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Cyprus Mail: News Articles in English, 00-02-19

Cyprus Mail: News Articles in English Directory - Previous Article - Next Article

From: The Cyprus Mail at <>

Saturday, February 19, 2000


  • [01] Desalination D-Day comes and goes
  • [02] Failure to secure pre-election date for Athens listing overshadows BoC profits
  • [03] Disappointed investors drive stock market down
  • [04] Plane makes emergency landing in Istanbul after leaving Larnaca
  • [05] Disy insists on electoral threshold
  • [06] Koshis: most crime committed by drug users
  • [07] Lellos slams ‘outdated approach’ to local government
  • [08] Crisis looms in fuel price 'war'

  • [01] Desalination D-Day comes and goes

    By Martin Hellicar

    THE PROMISED water "D-day" came and went yesterday with the government failing to take a final decision on how to deal with the island's worsening water crisis.

    No decision came out of a top-level emergency meeting called to find a solution to the impasse created by local residents' staunch opposition to government plans to build more desalination plants.

    Earlier in the week, Government Spokesman Michalis Papapetrou had billed the meeting - called and chaired by President Clerides - as decisive for the government's drought-battling strategy.

    State plans to tackle the drought by building more desalination plants at Zakaki and Larnaca have been stalled by opposition from local residents, court actions, and parliament's refusal to approve relevant funds.

    The government yesterday postponed taking a final decision on the desalination issue till next week's Cabinet meeting.

    Agriculture Minister Costas Themistocleous had the job of explaining why no decision had been taken at yesterday's water `war council.'

    He said two new possible sites for desalination plants had been proposed and the government wanted to look at these before taking the plunge.

    Paralimni municipality was offering to "host" a plant and the Electricity Authority (EAC) was suggesting a unit could go up near the new power station at Vassiliko. Details of the EAC proposal, the Minister said, had only been tabled yesterday morning.

    "We discussed all solutions for all of Cyprus," Themistocleous said after the Presidential Palace meeting.

    "There are the proposals put by the Agriculture Ministry, proposals by local authorities and proposals from the EAC for Vassiliko."

    Time was needed for state experts to pore over the new proposals, the Minister said.

    "We discussed them all, but because some of these ideas were only put forward this morning it is natural that we should have certain questions which will be answered in the coming days so that we can move with certainty to taking certain final decisions," Themistocleous said.

    Themistocleous repeated that the water situation was "tragic," saying there were only 24 million cubic metres of water behind dam walls. At the same time last year, there were 51.4 million cubic metres of water in reservoirs.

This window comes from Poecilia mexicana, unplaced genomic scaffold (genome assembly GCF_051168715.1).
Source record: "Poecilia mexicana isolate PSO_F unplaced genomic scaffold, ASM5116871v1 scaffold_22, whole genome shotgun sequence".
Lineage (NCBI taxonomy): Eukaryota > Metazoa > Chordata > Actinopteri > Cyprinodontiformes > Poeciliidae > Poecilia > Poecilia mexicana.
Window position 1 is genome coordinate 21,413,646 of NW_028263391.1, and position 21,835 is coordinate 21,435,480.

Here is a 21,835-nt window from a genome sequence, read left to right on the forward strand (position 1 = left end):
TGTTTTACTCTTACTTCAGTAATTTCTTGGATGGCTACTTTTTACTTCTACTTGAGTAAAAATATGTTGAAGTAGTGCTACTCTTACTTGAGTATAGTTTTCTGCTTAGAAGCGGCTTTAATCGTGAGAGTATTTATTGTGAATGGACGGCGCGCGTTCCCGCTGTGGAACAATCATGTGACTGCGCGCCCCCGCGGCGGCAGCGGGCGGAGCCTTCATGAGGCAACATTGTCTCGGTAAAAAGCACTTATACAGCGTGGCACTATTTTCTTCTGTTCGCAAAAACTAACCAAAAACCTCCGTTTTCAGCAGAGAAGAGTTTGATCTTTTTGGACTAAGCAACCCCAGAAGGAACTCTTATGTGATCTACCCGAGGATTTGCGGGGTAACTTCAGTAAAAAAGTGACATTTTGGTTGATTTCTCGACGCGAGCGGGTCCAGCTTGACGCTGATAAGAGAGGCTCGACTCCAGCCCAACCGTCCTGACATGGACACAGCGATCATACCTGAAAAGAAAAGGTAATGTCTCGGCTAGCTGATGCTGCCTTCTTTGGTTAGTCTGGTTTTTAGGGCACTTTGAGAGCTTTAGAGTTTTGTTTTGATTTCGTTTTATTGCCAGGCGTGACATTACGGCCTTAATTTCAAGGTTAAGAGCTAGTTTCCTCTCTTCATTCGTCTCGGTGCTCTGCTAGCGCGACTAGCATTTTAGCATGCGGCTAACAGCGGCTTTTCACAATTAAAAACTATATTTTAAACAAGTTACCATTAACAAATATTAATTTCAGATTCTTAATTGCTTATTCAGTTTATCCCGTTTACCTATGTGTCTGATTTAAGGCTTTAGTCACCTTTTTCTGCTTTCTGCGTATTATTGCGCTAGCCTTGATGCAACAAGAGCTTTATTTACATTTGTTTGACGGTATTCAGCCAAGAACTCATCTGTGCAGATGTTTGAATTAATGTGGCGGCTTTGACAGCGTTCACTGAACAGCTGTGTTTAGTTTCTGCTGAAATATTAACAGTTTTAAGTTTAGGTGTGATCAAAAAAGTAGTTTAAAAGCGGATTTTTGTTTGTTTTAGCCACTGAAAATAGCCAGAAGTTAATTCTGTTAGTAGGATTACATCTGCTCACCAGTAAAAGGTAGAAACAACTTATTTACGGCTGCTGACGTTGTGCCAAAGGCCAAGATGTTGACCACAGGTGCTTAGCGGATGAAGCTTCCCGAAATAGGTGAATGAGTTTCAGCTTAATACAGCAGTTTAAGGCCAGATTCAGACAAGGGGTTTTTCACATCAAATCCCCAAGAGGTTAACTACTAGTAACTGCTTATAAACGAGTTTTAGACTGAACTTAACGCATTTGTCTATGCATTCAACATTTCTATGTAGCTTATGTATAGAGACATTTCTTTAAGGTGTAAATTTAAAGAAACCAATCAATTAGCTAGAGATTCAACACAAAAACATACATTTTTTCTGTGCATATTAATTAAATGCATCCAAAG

Rainfall this winter has only been 46 per cent of average.

    The government has already stopped piping dam water to fields from Limassol to Famagusta and Themistocleous warns of further cuts in domestic supply unless more desalination plants are built soon.

    But, despite Themistocleous' insistence that desalination is the only way out of the water crisis, no community seems to want a plants in its "back yard".

    Zakaki residents have waged a long and dogged battle against state plans to site a plant near the Limassol port.

    Zakaki residents fear the plant would lower property values in their suburb and effect swimming along the popular Ladies' Mile beach.

    This opposition led the House of Representatives to deny funding for the Zakaki plant last month.

    Akrotiri was mentioned as a possible alternative Limassol area site, but residents there too have made clear they won't have it.

    Plans for a desalination plant at Ayios Theodoros in the Larnaca district were scuppered by similar opposition from locals.

    Construction of the island's second desalination plant, near the Larnaca airport, has been halted by a court action launched by the town's municipality.

    Larnaca mayor George Lycourgos has led opposition to the plant, claiming it would destroy the Larnaca salt lake ecosystem.

    A Larnaca residents' group is organising a demonstration at the plant construction site for Monday.

    The island's one existing desalination plant, at Dhekelia, produces 40,000 cubic metres of fresh water a day.

    Also yesterday, Themistocleous announced that the UN Food and Agriculture Organisation (FAO) was to fund a $284,000 year-long study into the state of the island's water reserves. The study, which the Minister said would be "significant," will be carried out by foreign experts.